By Paul Theobald
Colcorton is clearly Edith Pope’s greatest literary achievement. It is an engrossing novel with a strong female protagonist—one who was compared to Ma Joad by a contemporary reviewer. The book delves into taboo subjects for its time, like interracial marriage, and the psychological burden of hiding partial Black ancestry from White society. Before going into more detail, however, I’d like to share a little about Edith Pope.
A native of St. Augustine, Florida, Edith was sent to Baldwin Academy in Bryn Mawr, Pennsylvania, for her high school years. She returned to Florida for college, attending Florida State. Her first book, a collection of poems, was published during her junior year. Her first novel, Not Magnolia (1928) was published just a year after graduating. From Florida State, Edith went back north and in 1931 she received a master’s degree in English at Columbia University. Edith’s first three novels were published under her maiden name, Edith Everett Taylor. In 1938 she married Verle Pope, who served for a time as a state senator in Florida, and as president of Florida State University. Some reviewers were confused by the name change, and when Colcorton was published in 1944, they thought they were reading a first novel. In all, Edith published six rural novels, three under her maiden name, and three under her married name. Edith enjoyed modest success as a novelist, and today there is a major thoroughfare in St. Augustine known as Edith Pope Boulevard. But like so many novelists who chose to write about the rural experience in this country, her work has long been out of print, and her reputation never garnered the acclaim it deserved.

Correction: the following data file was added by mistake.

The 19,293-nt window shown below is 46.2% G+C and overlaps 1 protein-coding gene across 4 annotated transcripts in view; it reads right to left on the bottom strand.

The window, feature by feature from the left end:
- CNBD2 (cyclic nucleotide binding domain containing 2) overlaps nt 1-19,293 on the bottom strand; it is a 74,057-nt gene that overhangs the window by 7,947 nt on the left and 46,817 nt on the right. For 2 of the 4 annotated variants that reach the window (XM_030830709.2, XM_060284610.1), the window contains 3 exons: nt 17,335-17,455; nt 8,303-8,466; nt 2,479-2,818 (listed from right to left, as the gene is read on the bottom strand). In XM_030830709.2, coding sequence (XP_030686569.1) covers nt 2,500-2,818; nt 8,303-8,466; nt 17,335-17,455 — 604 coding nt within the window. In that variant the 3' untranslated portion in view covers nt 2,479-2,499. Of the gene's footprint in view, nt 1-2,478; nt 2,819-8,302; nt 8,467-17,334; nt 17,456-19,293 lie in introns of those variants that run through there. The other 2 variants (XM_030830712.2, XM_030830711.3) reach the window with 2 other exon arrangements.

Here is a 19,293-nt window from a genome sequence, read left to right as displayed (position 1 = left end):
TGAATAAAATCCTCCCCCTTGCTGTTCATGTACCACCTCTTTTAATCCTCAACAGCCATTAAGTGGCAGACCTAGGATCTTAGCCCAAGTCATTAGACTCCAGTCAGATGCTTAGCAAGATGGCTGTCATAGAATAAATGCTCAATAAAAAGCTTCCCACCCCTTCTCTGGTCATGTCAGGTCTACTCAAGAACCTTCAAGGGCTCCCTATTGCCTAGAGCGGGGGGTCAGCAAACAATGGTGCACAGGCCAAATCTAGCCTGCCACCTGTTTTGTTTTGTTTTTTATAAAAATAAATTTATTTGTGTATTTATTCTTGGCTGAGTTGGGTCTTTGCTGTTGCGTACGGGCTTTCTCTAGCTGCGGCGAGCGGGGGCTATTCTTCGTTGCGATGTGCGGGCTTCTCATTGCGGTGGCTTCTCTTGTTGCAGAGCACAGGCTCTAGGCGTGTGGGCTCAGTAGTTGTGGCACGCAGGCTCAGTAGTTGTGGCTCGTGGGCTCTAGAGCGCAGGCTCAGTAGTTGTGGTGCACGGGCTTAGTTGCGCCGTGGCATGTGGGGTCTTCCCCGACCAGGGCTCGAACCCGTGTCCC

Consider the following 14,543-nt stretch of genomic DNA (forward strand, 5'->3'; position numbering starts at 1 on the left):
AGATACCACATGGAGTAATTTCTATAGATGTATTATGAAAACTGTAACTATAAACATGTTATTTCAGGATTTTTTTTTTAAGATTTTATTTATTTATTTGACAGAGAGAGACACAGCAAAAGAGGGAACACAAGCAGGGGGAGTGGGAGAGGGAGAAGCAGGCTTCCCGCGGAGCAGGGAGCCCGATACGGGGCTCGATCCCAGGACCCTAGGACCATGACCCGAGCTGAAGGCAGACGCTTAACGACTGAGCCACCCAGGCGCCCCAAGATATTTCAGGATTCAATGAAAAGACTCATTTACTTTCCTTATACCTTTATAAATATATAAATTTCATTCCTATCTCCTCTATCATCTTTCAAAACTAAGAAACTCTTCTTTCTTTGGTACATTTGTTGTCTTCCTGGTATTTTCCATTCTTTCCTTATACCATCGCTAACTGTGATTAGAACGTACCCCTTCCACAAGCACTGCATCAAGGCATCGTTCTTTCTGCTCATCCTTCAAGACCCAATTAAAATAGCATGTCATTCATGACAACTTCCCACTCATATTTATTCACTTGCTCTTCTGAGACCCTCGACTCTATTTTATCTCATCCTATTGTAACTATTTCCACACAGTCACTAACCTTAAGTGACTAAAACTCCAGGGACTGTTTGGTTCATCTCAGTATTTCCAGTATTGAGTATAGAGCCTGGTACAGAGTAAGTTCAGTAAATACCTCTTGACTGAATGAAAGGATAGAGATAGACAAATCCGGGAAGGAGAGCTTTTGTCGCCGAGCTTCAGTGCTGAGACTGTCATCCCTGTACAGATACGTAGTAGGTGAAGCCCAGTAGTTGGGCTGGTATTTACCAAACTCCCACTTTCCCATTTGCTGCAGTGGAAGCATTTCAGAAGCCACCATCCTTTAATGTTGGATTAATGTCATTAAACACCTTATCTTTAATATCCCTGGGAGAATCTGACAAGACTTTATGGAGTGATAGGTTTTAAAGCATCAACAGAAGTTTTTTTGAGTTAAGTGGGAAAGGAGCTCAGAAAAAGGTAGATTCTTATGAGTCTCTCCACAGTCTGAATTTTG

Colcorton is an impressive novel. By all contemporary accounts, it narrowly missed receiving the Pulitzer prize in 1945 (which went to a WWII novel called A Bell for Adano). It’s the story of two children, heirs to a pre-Civil War plantation called Colcorton. The parents died young and, unbeknownst to the children, their patriarchal grandfather was a successful and rather large slave trader who was involved in a long-term relationship with a slave. That slave was a grandmother to Abby and Jared Clanghearne, although they never knew this. Abby was several years older than Jared and after the death of their parents, she eked out a living on the few acres left of the once large Clangherane plantation. Through hard work and dogged perseverance, she made enough to send Jared through college and law school. There is no happy ending to Colcorton, however. Jared marries, but is murdered after a night of drinking. His wife was pregnant at the time and Abby helps to raise the child. In many ways, Abby shifts from a life of toil to promote Jared, to a life of toil to promote Jared’s son.
There are many twists and turns in this book, and the characters are very well developed. Always in the background there is the secret partial Black ancestry that burdens Abby and Jared after it was discovered. Rural coastal Florida is almost a character in itself in this book. The countryside, and the ocean, are described in painstaking, and beautiful, detail. Colcorton is an excellent novel and deserves the attention of contemporary readers.